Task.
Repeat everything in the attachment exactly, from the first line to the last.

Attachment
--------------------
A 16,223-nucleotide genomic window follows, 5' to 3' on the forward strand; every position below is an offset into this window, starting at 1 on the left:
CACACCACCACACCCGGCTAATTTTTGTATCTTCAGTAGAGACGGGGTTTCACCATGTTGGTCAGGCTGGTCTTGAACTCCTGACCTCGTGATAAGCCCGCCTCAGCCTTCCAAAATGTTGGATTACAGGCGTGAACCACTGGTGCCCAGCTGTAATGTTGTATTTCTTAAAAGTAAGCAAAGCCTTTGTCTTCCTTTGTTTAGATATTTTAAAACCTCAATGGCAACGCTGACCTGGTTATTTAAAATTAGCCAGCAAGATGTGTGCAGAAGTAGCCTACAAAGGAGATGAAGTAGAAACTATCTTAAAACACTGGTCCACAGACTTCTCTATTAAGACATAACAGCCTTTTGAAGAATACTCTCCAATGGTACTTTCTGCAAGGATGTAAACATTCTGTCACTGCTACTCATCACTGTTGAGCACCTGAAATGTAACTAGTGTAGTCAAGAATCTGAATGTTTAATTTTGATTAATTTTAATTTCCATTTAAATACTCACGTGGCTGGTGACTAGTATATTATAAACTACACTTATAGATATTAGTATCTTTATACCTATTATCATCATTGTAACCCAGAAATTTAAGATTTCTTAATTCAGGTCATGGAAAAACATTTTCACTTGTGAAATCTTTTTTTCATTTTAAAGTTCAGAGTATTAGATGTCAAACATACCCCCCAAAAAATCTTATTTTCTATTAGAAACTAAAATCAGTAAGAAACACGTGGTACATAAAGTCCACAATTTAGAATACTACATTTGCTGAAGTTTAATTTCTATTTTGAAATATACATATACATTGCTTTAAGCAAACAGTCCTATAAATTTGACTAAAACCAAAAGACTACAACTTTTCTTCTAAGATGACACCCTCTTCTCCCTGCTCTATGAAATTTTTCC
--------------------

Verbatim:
A 16,223-nucleotide genomic window follows, 5' to 3' on the forward strand; every position below is an offset into this window, starting at 1 on the left:
CACACCACCACACCCGGCTAATTTTTGTATCTTCAGTAGAGACGGGGTTTCACCATGTTGGTCAGGCTGGTCTTGAACTCCTGACCTCGTGATAAGCCCGCCTCAGCCTTCCAAAATGTTGGATTACAGGCGTGAACCACTGGTGCCCAGCTGTAATGTTGTATTTCTTAAAAGTAAGCAAAGCCTTTGTCTTCCTTTGTTTAGATATTTTAAAACCTCAATGGCAACGCTGACCTGGTTATTTAAAATTAGCCAGCAAGATGTGTGCAGAAGTAGCCTACAAAGGAGATGAAGTAGAAACTATCTTAAAACACTGGTCCACAGACTTCTCTATTAAGACATAACAGCCTTTTGAAGAATACTCTCCAATGGTACTTTCTGCAAGGATGTAAACATTCTGTCACTGCTACTCATCACTGTTGAGCACCTGAAATGTAACTAGTGTAGTCAAGAATCTGAATGTTTAATTTTGATTAATTTTAATTTCCATTTAAATACTCACGTGGCTGGTGACTAGTATATTATAAACTACACTTATAGATATTAGTATCTTTATACCTATTATCATCATTGTAACCCAGAAATTTAAGATTTCTTAATTCAGGTCATGGAAAAACATTTTCACTTGTGAAATCTTTTTTTCATTTTAAAGTTCAGAGTATTAGATGTCAAACATACCCCCCAAAAAATCTTATTTTCTATTAGAAACTAAAATCAGTAAGAAACACGTGGTACATAAAGTCCACAATTTAGAATACTACATTTGCTGAAGTTTAATTTCTATTTTGAAATATACATATACATTGCTTTAAGCAAACAGTCCTATAAATTTGACTAAAACCAAAAGACTACAACTTTTCTTCTAAGATGACACCCTCTTCTCCCTGCTCTATGAAATTTTTCC